Every year Discovery Channel delivers arguably the most highly anticipated week of the year: Shark Week. People gather in front of their TVs to watch the year’s new footage and findings about the creatures that span oceans and rivers. Not many television events draw this much attention without the promise of some sort of competition, like the SuperBowl or the Miss America pageant. On top of that, Shark Week produces not just one night of programming, but a whole week’s worth. The success of this huge TV event leaves us asking the question: how do they keep audiences interested year after year?
As a marketer, I’ve got my eye on the marketing strategies that help keep Shark Week afloat in 2016.
It’s all about the digital
I wasn’t around for the inaugural Shark Week, but I can assume Discovery’s marketing strategy looked much different than it does today. The key to continued success is adapting promotions to the latest available digital features. Discovery has a website specially designed for Shark Week, and let me tell you it is packed with content. Let’s look at the most innovative and effective.
- Media Player – The first feature I noticed was the media player smack in the middle of the screen. I assumed they’d have short teaser clips playing to encourage you to watch the live show, but instead each clip is a full episode that aired earlier in the week. Imagine that! Shark Week has such a following that they are secure in posting full-length content for free online without the fear of losing live viewers. They even were able to make money from selling advertising within the online videos. I think this is such a key to filling this event up with content: it’s re-purposing the TV programming and packaging it as web content.
- Sidebar feeds – The sidebar of the home page is not wasted space, it features three feeds; Shark Week fin-atics, featuring photos from fans; Fins-tagram, which scrolls through Shark Week’s Instagram posts; and Share Your Shark Puppy, which is just pictures of puppies dressed like sharks with the hashtag #SharkNAww. These feeds get the public involved across platforms.
- Virtual Reality – Here is where the 2016 strategy kicks it up a notch. Through their website you can get 360 degree views of Shark Week footage, including a boat ride with the scientists, a cage dive into the deep and, yes, even a room full of Shark Puppies. This new feature through Discovery’s website is another way to engage viewers in different ways using the same material.
- Sharkopedia – I think this final key piece of the website is a PR stunt in disguise. Despite the huge popularity of Shark Week, there has been some criticism about the sensationalism of the shows. Sharkopedia presents some of this information from a more scientific point of view, which could increase the credibility of Shark Week’s findings. It’s also a great resource for those who want to learn more.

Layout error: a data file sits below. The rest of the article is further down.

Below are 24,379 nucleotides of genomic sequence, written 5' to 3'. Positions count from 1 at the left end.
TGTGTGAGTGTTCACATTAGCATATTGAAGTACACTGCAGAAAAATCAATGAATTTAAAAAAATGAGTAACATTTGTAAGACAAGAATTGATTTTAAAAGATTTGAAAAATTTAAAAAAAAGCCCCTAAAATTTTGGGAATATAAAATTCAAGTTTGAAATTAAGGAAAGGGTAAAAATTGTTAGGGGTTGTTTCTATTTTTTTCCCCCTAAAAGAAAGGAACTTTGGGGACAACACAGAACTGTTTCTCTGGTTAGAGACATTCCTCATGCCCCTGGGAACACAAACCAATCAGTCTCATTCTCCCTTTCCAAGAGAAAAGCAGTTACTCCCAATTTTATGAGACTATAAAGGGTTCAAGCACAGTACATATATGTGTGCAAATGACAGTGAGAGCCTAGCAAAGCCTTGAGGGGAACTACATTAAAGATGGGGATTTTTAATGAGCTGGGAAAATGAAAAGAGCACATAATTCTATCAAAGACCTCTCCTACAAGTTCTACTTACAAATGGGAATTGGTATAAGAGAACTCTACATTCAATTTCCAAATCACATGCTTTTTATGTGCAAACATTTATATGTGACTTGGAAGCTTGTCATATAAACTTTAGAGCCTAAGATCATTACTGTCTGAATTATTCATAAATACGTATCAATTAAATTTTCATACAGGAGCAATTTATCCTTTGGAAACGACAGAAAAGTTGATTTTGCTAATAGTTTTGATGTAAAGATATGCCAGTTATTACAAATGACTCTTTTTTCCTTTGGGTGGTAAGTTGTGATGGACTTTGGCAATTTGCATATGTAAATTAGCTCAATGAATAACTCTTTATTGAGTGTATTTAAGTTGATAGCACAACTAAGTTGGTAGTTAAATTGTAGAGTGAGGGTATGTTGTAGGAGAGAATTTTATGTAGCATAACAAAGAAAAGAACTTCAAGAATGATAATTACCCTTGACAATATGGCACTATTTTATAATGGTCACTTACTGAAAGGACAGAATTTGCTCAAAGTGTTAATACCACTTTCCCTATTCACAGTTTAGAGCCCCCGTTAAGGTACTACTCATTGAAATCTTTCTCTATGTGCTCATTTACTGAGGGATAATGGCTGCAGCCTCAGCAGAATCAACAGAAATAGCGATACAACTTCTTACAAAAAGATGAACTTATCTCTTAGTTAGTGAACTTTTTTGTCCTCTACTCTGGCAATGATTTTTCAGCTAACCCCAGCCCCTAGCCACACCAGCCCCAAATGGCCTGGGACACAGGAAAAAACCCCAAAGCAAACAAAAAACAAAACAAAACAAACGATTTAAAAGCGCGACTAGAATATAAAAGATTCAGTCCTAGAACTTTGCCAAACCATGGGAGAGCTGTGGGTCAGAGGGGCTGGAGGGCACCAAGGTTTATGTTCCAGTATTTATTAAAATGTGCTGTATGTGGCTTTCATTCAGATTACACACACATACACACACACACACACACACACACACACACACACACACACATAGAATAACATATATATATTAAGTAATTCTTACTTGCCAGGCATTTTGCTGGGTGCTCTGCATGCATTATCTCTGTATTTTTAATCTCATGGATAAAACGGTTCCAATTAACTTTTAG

Social Media Frenzy
These days, where there is a website, social media is not far behind. Shark Week is using a cross-platform strategy that allows viewers to further interact with the content.
- Facebook – As with Virtual Reality, Shark Week is taking advantage of some of 2016’s newest technologies on Facebook. Most notably, they’re using the Facebook Live feature, where shark specialists are streamed live on Facebook to answer questions viewers ask. They’re also using Facebook Live to stream shark-related activities at the National Aquarium here in Baltimore. Think about it: Shark Week fans can be watching the programming while they are also watching live content on Facebook. That’s what I call engagement.
- Twitter – Shark Week uses Twitter similarly to any other brand. Most tweets are images or GIFs pulled from recent episodes. They also tweet short facts to accompany episodes airing at the time. But what sets their Twitter content apart from other media platforms is the amount of branded content from their sponsors. Many of the messages tweeted during the down time (when new episodes aren’t airing) are actually promotions for the same brands you see in the commercials on Discovery this week.
- Instagram – This year, Instagram became a social media monster. So it only makes sense that Shark Week would capitalize on its popularity. Their Instagram feed features posts from the marine scientists you can see on the show, as well as video clips from episodes.
- What’s missing: Snapchat – With all of the features on Snapchat, like filters and stories, Shark Week was mysteriously missing. During the evening episodes, a bubble would come up in the corner of your TV screen telling you to follow Shark Week’s Snapchat account for more information, but that is trusting the user to take the action. If they had created shark-related filters or posted articles, users could have stumbled upon these promotions and accessed them with little effort. Which, let’s face it, is the goal social media is striving for these days.
With Shark Week coming to an end, this whole online marketing strategy will be put to rest until next year. Because they had saturated online content to pair with the TV programming, the viewers were able to reinforce their discoveries from this season with self-guided exploration on the Shark Week website and social media accounts. Now the real question is… What will they roll out in 2017?